Why do audio interfaces have so many outputs? Let’s say, for example, that you are building a car audio interface that has five speakers, and each speaker has a separate output. If you connect the front of the car to the left speaker, the center to the right, and the back to the left, you will get five separate outputs. So if you were connecting an amplifier to the front, and a cd player to the left, you would have six separate outputs.
Now think of another scenario in which you may want to transfer your vocals from computer to tape. If you were connecting a tape recorder to your computer, there would be only two different outputs: one from the computer, one from the tape machine. If you wanted to make a recording of yourself singing, you would then need a digital audio interface with two outputs.
Why do audio interfaces have so many outputs? In order for us to operate our computers with a high quality sound, we must be able to send and receive sound as appropriate. For example, if you were working with a band that was recording a demo of their new song, you would need their vocals to be heard over the headphones, the guitar through the amplifiers, and the drum kit through the drum pads. How does this end up with you? We hear the vocals, guitars, and drums through the appropriate output.
How do you set up your audio interfaces to handle all these devices and not create interference or blockage? You do this by using output connectors. Basically, every device has a set of physical controls which, when pushed, will cause an output to occur. Audio interface output connectors are pads, connectors, or sockets that have a physical pin positioned on the board itself, which will push an output when pressed.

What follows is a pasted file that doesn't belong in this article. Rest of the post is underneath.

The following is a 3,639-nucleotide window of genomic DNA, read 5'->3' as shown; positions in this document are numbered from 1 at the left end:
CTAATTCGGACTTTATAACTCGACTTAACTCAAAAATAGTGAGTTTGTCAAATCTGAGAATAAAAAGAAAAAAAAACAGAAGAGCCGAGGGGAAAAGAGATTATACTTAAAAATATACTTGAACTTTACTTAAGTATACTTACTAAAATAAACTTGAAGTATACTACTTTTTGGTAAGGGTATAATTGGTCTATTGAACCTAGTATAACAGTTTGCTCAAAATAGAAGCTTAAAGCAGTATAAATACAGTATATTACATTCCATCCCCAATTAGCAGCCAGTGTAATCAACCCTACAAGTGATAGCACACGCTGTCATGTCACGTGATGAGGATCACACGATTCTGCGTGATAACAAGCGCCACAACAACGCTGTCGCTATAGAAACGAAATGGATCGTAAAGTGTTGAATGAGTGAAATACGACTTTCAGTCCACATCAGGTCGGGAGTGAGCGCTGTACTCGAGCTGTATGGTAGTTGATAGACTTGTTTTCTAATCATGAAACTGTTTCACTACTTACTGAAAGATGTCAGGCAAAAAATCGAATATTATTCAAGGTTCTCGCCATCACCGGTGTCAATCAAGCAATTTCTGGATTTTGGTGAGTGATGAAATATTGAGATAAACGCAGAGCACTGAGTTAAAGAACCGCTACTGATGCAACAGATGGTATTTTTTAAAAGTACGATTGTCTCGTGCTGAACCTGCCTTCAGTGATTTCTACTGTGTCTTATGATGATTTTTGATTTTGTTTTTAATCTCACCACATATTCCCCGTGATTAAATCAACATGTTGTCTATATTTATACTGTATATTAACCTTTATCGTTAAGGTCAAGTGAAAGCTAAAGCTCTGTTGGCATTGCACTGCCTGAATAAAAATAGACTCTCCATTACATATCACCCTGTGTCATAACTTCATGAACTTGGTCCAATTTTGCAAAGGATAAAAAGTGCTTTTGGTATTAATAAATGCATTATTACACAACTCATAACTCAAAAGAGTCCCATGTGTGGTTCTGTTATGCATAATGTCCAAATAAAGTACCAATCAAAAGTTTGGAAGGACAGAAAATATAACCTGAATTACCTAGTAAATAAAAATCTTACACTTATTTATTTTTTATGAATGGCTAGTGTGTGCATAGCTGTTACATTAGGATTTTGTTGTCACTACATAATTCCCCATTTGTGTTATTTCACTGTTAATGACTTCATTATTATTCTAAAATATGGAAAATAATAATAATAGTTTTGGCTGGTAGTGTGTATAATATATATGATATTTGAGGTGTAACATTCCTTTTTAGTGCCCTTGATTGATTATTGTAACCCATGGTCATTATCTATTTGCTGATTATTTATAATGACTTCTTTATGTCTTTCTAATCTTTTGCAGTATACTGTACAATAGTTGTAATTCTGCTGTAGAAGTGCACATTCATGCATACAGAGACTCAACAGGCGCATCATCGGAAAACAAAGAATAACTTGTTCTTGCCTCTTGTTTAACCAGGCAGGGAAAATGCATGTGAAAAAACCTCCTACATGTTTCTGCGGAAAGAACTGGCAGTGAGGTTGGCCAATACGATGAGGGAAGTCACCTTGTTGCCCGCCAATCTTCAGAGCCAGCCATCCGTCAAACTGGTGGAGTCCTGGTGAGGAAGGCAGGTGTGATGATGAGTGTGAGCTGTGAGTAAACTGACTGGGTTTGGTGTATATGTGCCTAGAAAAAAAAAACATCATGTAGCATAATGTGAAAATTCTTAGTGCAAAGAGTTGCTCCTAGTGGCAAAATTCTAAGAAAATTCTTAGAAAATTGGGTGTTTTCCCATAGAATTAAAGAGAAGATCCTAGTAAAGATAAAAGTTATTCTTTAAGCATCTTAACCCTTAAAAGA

Digital devices, on the other hand, use a different kind of technology. While most computer systems use digital signal to communicate with external devices, some use analog signals. Why do they use one type of signal instead of another? Simply because digital signal is easier to convert to and from analog than analog is to digital, thereby making it less costly for us to send it to another piece of hardware.
So, what does this all mean? When designing your own audio interface, you will be presented with options to choose the best output for your computer system. Often times, connecting your digital signal, such as your vocal chords, guitar intros, and drums, to your speakers through an audio interface will provide a better sound, but if you’re not using a clipping device, then you’ll get clipping sounds. Clipping allows you to insert a signal level into the signal that will eliminate any unwanted effects of digital conversions.